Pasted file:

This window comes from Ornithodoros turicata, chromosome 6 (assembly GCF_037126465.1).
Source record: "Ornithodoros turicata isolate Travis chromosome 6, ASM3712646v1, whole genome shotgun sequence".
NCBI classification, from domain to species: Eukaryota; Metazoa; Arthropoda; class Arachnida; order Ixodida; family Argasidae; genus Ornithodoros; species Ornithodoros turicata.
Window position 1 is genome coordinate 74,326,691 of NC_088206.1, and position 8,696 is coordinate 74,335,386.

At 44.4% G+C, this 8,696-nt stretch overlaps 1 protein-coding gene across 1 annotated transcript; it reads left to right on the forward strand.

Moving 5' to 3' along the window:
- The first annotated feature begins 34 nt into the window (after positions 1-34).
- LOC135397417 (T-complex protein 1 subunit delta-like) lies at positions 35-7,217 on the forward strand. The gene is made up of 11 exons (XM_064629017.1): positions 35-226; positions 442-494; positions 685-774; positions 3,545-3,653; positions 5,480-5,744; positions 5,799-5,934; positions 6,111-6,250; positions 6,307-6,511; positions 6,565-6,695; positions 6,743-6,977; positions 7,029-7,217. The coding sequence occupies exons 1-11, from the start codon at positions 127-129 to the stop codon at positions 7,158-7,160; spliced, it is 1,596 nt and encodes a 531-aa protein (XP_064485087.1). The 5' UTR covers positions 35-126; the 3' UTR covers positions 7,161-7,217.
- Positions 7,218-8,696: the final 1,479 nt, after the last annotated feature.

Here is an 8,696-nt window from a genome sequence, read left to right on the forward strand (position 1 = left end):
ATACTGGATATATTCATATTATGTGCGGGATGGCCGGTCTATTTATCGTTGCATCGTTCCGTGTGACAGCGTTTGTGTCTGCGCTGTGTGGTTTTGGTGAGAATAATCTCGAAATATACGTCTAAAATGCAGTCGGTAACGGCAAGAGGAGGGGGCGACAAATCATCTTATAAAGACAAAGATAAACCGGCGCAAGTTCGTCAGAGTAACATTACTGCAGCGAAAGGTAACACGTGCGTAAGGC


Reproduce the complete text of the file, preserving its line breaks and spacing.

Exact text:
This window comes from Ornithodoros turicata, chromosome 6 (assembly GCF_037126465.1).
Source record: "Ornithodoros turicata isolate Travis chromosome 6, ASM3712646v1, whole genome shotgun sequence".
NCBI classification, from domain to species: Eukaryota; Metazoa; Arthropoda; class Arachnida; order Ixodida; family Argasidae; genus Ornithodoros; species Ornithodoros turicata.
Window position 1 is genome coordinate 74,326,691 of NC_088206.1, and position 8,696 is coordinate 74,335,386.

At 44.4% G+C, this 8,696-nt stretch overlaps 1 protein-coding gene across 1 annotated transcript; it reads left to right on the forward strand.

Moving 5' to 3' along the window:
- The first annotated feature begins 34 nt into the window (after positions 1-34).
- LOC135397417 (T-complex protein 1 subunit delta-like) lies at positions 35-7,217 on the forward strand. The gene is made up of 11 exons (XM_064629017.1): positions 35-226; positions 442-494; positions 685-774; positions 3,545-3,653; positions 5,480-5,744; positions 5,799-5,934; positions 6,111-6,250; positions 6,307-6,511; positions 6,565-6,695; positions 6,743-6,977; positions 7,029-7,217. The coding sequence occupies exons 1-11, from the start codon at positions 127-129 to the stop codon at positions 7,158-7,160; spliced, it is 1,596 nt and encodes a 531-aa protein (XP_064485087.1). The 5' UTR covers positions 35-126; the 3' UTR covers positions 7,161-7,217.
- Positions 7,218-8,696: the final 1,479 nt, after the last annotated feature.

Here is an 8,696-nt window from a genome sequence, read left to right on the forward strand (position 1 = left end):
ATACTGGATATATTCATATTATGTGCGGGATGGCCGGTCTATTTATCGTTGCATCGTTCCGTGTGACAGCGTTTGTGTCTGCGCTGTGTGGTTTTGGTGAGAATAATCTCGAAATATACGTCTAAAATGCAGTCGGTAACGGCAAGAGGAGGGGGCGACAAATCATCTTATAAAGACAAAGATAAACCGGCGCAAGTTCGTCAGAGTAACATTACTGCAGCGAAAGGTAACACGTGCGTAAGGC